To determine informant consensus on the spectrum of species used for each category of ailment, the ICF was calculated. Here, ICF estimates the relationship between the “number of use-reports in each category (nur) minus the number of species used (nt)” and the “number of use-reports in each category minus 1,” as described in Eq. 1.

$$ \mathrm{ICF}=\frac{n_{\mathrm{ur}}-{n}_{\mathrm{t}}}{n_{\mathrm{ur}}-1} $$

Values of ICF range from 0 to 1. A high value (close to 1) indicates that relatively few taxa (usually species) are used by a large proportion of people, whereas a low value indicates that the informants disagree on the taxa to be used in the treatment within a category of illness.

UV of HD plant species and relationship with gender and age category of informants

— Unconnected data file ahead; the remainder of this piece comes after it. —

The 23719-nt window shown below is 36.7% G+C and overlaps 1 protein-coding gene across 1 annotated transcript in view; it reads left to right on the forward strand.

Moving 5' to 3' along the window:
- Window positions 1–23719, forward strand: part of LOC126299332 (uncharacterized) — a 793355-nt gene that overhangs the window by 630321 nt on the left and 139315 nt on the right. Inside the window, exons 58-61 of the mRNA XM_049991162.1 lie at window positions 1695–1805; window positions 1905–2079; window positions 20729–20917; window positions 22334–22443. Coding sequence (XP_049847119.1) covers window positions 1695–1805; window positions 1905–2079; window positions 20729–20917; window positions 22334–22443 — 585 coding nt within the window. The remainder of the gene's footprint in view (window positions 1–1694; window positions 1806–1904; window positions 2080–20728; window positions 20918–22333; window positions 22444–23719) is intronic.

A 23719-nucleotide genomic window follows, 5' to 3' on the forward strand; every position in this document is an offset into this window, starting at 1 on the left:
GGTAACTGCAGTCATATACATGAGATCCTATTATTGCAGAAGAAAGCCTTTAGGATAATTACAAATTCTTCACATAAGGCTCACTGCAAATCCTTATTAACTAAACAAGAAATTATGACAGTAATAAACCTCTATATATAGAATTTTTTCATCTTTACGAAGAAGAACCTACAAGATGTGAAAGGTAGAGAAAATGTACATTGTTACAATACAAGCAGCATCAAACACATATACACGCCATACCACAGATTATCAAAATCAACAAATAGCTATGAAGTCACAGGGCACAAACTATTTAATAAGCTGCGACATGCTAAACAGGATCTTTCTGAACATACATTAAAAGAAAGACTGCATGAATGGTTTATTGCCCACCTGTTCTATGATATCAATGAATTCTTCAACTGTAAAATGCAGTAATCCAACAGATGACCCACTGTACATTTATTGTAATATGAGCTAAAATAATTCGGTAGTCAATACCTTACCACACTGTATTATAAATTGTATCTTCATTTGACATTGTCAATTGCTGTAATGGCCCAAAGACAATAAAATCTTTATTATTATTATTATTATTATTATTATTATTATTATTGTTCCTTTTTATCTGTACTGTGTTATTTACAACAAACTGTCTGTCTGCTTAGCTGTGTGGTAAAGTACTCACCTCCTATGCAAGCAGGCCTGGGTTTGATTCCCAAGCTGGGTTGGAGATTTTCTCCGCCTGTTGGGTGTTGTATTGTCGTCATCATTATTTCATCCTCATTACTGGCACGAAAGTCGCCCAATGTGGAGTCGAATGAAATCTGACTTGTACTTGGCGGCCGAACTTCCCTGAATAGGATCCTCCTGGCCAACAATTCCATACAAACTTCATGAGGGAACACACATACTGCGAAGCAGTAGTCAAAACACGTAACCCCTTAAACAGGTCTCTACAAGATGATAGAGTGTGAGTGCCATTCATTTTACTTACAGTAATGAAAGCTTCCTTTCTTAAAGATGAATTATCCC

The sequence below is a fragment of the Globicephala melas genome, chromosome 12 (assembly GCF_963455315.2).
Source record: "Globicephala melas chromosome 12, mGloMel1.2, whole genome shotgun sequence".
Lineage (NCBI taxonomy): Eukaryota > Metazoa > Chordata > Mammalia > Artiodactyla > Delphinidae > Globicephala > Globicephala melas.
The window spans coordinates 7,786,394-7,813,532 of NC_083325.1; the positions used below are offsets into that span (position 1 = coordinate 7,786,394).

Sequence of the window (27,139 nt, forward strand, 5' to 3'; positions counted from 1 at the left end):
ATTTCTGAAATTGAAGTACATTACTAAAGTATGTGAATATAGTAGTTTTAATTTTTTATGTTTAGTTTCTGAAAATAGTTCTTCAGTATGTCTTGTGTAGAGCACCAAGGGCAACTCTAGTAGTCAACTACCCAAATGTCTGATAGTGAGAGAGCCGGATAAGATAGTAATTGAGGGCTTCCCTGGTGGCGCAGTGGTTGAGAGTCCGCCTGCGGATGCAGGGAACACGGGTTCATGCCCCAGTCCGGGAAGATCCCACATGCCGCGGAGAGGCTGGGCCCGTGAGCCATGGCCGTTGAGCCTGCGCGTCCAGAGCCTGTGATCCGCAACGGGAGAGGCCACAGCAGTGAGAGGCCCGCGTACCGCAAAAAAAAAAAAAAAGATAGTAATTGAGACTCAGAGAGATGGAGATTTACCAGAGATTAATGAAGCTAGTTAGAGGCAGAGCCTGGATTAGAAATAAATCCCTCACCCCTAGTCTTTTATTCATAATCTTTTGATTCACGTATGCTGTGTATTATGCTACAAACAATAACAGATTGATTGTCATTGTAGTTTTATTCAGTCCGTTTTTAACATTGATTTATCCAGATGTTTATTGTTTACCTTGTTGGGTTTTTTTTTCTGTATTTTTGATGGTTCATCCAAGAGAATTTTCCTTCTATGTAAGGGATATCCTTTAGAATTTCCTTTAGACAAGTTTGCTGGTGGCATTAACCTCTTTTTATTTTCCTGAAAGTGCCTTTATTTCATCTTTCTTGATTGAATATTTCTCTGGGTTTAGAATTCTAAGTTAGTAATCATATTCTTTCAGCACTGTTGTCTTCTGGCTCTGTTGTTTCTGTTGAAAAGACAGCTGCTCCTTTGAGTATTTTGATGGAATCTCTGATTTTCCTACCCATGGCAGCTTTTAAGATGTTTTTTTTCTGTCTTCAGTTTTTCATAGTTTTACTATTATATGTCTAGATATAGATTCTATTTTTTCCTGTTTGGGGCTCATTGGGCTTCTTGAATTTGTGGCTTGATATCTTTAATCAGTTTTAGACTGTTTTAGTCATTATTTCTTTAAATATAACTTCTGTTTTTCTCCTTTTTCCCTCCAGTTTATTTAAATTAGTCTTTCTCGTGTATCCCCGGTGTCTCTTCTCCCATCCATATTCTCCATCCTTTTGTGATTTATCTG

The importance of each single species in HDs was estimated using the relative UV [45], which is a modified version of the UV method introduced by Phillips and Gentry [46]. This modified version of UV (Eq. 2) captures all the known uses by an individual:

$$ \mathrm{UV}=\sum \limits_{i=1}^n\frac{\mathrm{U}{\mathrm{R}}_{\mathrm{i}}}{n} $$

URi is the number of use-reports mentioned by informant i. n is the number of informants.

UV was used to identify the top 14 species in HDs, i.e., species with the highest values of UV. The data showed that for all top 14 species, each informant mentioned either one or no use of each single species (i.e., no informant mentioned more than one use for each single species). Therefore, a binomial logistic model was used to assess whether the UV of each of the top 14 species was related to gender and age category. The full model was first specified, and then a stepwise selection method based on AIC (Akaike information criterion) was used to select the parsimonious model.

All statistical analyses were implemented in R software [47], and the significance level was considered at alpha = 0.05.


Taxonomic diversity and life form of plants used in HDs in Azad Jammu and Kashmir